New York State Seal
STATE OF NEW YORK
INSURANCE DEPARTMENT
25 BEAVER STREET
NEW YORK, NEW YORK 10004

The Office of General Counsel issued the following opinion on April 27, 2001 representing the position of the New York State Insurance Department.

Re: Licensing of Limited Liability Partnerships and Limited Liability Companies as Insurance Brokers in New York State.

Questions Presented:

1. May a licensed insurance brokerage be formed as a limited liability partnership in New York State?

2. May a licensed insurance brokerage be formed as a limited liability company in New York State?

Conclusions:

1. No. An insurance brokerage may not be formed as a limited liability partnership in New York State, since insurance brokers are not considered professionals as defined by the New York Partnership Law.

2. Yes. An insurance brokerage may be formed as a limited liability company in New York State, since the structure of a limited liability company closely resembles that of a partnership.

Facts:

The inquirer spoke with the Albany Customer Service Unit regarding the procedure necessary to amend the name of a brokerage to include the designation LLP. The inquirer received a letter from the Insurance Department dated February 23, 2001 stating that the name of the brokerage was approved for use and would be reserved for a period of six months. Subsequently, the Albany Customer Service Unit informed the inquirer that the Insurance Department can no longer license insurance brokers as limited liability partnerships and that any brokers already licensed as limited liability partnerships were having their licenses cancelled. Consequently, the inquirer requested an opinion regarding whether an insurance brokerage can be formed as a limited liability partnership or as a limited liability company.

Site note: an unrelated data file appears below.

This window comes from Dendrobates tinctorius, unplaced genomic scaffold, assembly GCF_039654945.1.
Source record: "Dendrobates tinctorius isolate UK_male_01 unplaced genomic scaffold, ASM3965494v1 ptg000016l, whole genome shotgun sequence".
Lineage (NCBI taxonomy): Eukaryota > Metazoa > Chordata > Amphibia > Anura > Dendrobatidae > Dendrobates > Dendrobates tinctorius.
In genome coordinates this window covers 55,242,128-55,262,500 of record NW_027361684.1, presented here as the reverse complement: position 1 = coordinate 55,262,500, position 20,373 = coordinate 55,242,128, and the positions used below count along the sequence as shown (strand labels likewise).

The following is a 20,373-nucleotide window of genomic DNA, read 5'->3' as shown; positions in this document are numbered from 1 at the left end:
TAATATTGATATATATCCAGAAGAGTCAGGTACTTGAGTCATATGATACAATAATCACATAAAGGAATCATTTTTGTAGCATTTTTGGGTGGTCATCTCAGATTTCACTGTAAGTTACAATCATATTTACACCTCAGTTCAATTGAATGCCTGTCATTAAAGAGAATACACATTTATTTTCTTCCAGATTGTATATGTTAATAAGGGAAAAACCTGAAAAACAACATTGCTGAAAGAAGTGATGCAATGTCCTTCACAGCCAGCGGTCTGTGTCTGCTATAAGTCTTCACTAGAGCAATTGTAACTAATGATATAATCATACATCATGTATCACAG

Analysis:

The Insurance Law

N.Y. Ins. Law § 2104 (McKinney 2000) provides as follows:

(a) (1) The superintendent may issue an insurance broker’s license to any individual, firm, association or corporation . . . who or which is deemed by him trustworthy and competent to act as a broker in such manner as to safeguard the interests of the insured, and who or which is otherwise qualified as herein required, and who or which has complied with the prerequisites herein prescribed. (emphasis added).

N.Y. Ins. Law §107(20) (McKinney 2000) defines a "firm" as a partnership, limited or unlimited, general or special.

The Partnership Law

N.Y. Partnership Law §121-1500 (a)(McKinney 2000) provides as follows: